### Frequently Asked Questions about Igor

#### Why can long, descriptive wave names cause problems?

Although Igor allows you the freedom to name your wave why I love to make my wave names so descriptive, you’ll save yourself headaches by avoiding spaces in wave names. Waves are identified by their names. The first space appears to end the wave name, unless you surround the whole name with single quotes: 'why I love to make my wave names so descriptive'.

#### Why shouldn’t I put units in wave names?

Igor has a nifty way of associating physical dimensions to both the values in a wave and to its scaling. If you use the Sample Variance panel from the HMC menu, you have a direct means of entering units. Alternatively, use the Data|Change Wave Scaling… command.

#### Why shouldn’t I change the name of a column?

Coming from a spreadsheet, a natural way to change the name of a data column would be to edit the column head. Unfortunately, in Igor this does not do what you think it might. It doesn’t change the name of the wave shown in the column, it merely changes its label in the table. So, don’t double-click to edit the column head; right-click to Rename the wave.

Look carefully at the title bar of the window shown above, which lists the names of the three waves shown in the table. The middle wave is listed as wave0 in the title bar, but as height in the body of the table. Why? Because the text of the column head was changed, not the wave name itself, probably by double-clicking on the column head and filling out the Title box near the bottom of the dialog shown here.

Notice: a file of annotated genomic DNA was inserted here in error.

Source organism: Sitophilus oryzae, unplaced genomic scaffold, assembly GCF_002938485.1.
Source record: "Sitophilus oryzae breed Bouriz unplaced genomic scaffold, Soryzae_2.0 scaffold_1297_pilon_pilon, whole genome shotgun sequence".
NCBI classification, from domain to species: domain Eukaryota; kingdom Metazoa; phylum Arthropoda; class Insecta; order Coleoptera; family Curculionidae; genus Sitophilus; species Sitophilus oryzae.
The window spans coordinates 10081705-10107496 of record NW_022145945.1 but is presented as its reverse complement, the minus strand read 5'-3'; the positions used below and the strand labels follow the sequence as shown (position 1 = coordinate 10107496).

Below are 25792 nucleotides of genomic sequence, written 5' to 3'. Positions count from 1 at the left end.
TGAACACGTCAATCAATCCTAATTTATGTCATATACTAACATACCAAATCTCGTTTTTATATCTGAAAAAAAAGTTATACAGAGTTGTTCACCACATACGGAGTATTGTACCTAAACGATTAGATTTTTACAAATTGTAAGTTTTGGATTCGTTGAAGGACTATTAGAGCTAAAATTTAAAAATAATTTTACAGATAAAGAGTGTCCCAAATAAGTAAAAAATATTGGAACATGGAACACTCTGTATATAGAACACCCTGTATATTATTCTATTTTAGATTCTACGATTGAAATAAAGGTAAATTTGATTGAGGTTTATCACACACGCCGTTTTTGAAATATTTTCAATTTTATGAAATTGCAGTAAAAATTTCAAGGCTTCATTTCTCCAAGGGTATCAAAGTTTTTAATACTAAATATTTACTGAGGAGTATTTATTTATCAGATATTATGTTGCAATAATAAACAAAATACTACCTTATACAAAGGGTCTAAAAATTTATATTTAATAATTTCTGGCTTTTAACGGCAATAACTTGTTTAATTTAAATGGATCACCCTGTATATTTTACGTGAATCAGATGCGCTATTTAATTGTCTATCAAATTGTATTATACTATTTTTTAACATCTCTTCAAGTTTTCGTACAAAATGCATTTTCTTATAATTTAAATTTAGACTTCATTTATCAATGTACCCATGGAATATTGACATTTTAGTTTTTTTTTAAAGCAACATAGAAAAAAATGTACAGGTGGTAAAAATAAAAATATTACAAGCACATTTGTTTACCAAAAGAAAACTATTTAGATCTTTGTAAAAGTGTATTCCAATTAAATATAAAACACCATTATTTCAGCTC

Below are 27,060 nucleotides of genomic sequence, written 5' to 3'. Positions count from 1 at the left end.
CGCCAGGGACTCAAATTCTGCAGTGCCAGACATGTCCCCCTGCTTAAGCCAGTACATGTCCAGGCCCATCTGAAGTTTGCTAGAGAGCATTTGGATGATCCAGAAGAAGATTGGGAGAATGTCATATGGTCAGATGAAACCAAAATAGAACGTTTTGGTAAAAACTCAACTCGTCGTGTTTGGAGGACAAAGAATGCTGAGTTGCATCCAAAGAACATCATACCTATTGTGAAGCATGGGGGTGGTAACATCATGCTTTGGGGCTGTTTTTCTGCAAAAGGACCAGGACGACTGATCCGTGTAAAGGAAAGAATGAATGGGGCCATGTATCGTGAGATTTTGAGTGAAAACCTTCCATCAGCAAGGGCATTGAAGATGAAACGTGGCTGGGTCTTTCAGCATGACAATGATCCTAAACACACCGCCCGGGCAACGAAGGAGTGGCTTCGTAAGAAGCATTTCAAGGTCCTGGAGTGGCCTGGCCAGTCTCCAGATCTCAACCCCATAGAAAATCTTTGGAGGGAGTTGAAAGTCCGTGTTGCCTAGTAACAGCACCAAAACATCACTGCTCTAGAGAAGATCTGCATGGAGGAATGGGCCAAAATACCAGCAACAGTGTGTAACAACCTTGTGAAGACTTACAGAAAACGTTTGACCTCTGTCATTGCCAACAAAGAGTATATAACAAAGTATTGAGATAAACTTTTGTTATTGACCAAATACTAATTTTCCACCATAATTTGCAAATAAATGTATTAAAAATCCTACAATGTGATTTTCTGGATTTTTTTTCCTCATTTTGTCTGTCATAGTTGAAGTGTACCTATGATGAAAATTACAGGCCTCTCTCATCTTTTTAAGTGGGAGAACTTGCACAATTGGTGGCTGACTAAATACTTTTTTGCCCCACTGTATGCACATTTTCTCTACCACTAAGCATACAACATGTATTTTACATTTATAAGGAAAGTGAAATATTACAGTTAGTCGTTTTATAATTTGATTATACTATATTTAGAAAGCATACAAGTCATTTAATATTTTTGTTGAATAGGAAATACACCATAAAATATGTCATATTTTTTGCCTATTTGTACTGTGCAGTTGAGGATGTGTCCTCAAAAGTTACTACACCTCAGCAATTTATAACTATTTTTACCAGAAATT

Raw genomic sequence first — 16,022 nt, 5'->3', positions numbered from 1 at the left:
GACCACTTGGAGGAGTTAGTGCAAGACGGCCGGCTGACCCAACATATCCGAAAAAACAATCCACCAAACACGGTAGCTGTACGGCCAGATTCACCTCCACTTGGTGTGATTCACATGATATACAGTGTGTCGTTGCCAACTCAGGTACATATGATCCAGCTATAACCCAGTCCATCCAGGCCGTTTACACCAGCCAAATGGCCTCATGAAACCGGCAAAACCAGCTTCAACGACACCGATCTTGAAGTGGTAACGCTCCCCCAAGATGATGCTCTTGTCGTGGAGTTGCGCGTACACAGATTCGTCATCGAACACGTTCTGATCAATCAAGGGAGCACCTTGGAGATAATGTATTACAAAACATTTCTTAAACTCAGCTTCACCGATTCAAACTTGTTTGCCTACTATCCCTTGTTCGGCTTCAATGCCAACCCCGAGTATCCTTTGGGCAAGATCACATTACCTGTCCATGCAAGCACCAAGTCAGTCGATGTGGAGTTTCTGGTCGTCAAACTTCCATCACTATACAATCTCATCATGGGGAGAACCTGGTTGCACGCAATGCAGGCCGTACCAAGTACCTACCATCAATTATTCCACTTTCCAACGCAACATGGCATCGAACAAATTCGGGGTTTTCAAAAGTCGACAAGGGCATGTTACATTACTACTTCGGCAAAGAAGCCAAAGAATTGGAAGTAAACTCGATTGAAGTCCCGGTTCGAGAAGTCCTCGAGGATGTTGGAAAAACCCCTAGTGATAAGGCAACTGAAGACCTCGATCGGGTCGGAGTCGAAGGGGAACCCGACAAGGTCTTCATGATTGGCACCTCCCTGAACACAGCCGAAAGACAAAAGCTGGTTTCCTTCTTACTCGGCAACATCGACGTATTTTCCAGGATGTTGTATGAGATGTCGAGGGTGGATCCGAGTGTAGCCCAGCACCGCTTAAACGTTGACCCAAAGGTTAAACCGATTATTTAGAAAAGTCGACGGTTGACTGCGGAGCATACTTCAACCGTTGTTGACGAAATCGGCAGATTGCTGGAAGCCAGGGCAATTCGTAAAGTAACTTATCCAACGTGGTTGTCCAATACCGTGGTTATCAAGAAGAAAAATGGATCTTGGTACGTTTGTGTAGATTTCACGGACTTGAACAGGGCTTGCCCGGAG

Moral: do not double-click on the column head to change the title; right-click on the column head and choose Rename... from the popup menu.

#### Why won’t my error wave show up in the fitting dialog?

There a few different possibilities that could cause this problem. The first thing to check is whether your data is in a text wave, not a numeric wave. This can happen because you imported from a file and the titles at the top of the file confused Igor or because the first thing you typed in a new column of a data sheet was text, not numbers. Igor has to decide whether to create a text or numeric wave when you begin a new column. It takes its cue from the first thing you type. So, be sure to type a number first. To check whether your wave is a text wave, locate it in the Data Browser (in the Data menu). Then check the information supplied when you click on the wave's icon, as illustrated in the figure.

If the wave is a text wave, you can convert it to a numeric wave with the command toNumeric(wavename), if you have installed the HMC menu.

Another possibility is that the wave you want to reference doesn't have the same number of points as another wave you are using. For example, if you are running a fit and trying to use a wave for uncertainties, unless the wave with uncertainties has the same number of points as the $$y$$ wave, it won't show up as a possible wave in the fitting dialog. The figure illustrates the problem, which you can fix by right-clicking on the extra cell(s) and deleting the corresponding points from the wave.